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JDBC Connection Pooling

It is a nice concept and having advantages over a single connection. In JDBC concept, when we are opening or closing a data store session that increase load on the database, which affects the availability and performance of the application. and the another fact is opening and closing connection to data store is a resource consuming process.

So to eliminate this disadvantage, pooling mechanism is used to establish the connections before the user makes a request. Here the Connection objects created to represent the session established to the data store are pooled and recycled for further use. This is known as Connection Pooling. In connection pooling, connection is retrieved from the pool, used by an application, and then returned to the pool. The pool contains the objects of the physical connections. In connection pooling, the connection objects are reused instead of being created each time when required. Here the main advantage of the connection pooling is that it increases the performance and availability of the resource.

In connection pooling, the application makes a request to the connection pool manager for the connection. The pool manager picks one of the connection from the pool, then create a logical connection and then returns the logical connection to the application. then the application uses the logical connection to communicate with the data store through the physical connection. Once the application has completed using the connection, it closes the logical connection which releases the physical connection. Now the physical connection is placed back into the pool, so that it can be used by other users.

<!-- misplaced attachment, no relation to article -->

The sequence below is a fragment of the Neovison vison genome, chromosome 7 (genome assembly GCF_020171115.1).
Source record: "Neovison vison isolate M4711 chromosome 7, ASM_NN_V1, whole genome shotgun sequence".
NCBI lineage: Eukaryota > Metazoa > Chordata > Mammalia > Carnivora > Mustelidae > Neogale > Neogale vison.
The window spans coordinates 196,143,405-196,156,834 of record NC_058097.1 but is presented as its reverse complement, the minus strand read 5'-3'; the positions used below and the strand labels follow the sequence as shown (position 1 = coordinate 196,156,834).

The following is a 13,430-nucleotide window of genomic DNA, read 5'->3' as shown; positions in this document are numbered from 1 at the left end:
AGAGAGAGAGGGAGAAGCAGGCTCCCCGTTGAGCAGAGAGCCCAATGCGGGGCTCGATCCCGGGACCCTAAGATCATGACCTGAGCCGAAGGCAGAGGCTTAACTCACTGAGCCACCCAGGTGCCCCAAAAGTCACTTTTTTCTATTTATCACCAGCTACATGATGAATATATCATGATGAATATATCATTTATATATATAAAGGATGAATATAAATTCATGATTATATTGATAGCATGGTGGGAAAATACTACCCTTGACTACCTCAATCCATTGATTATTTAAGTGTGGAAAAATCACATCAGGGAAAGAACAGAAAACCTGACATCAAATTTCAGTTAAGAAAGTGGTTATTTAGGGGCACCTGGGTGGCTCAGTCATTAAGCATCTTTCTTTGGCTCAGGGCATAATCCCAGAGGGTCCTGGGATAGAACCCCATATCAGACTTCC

Here we use javax.sql.DataSource interface which contains some methods that are used to get the connection from connection pool. Let’s see a demo program:

ConnectionPoolDemo.java

import java.sql.*;
class ConnectionPoolDemo
{
public static void main(String[] args)
{
Class.forName("oracle.jdbc.driver.OracleDriver");
long before=System.currentTimeMillis();
for(int i=0;i<=10;i++)
{
Connection con=DriverManager.getConnection("jdbc:oracle:thin:@localhost:1521:xe","system","oracle");
con.close();
}
long after=System.currentTimeMillis();
System.out.println("Time taken to create 11 database connections without using connection pool"+(after-before)+"milli seconds");
//getting connection using connection pool
BasicDataSource bds=new BasicDataSource();
bds.setUrl("jdbc:oracle:thin:@localhost:1521:xe");
bds.setUsername("system");
bds.setPassword("oracle");
bds.setDriverClassName("oracle.jdbc.driver.OracleDriver");
before=System.currentMillis();
for(int i=0;i<500;i++)
{
Connection con=bds.getConnection();
con.close();
}
after=System.currentTimeMillis();
System.out.println("Time taken to create 500 database connections using connection pool"+(after-before)+"milli seconds");
}
}

Here the above program represents the time difference to access jdbc connections with and without connection pool. First we have created a program to find the time taken to create 11 database connections without using connection pool, and then create 500 logical connections with connection pool.

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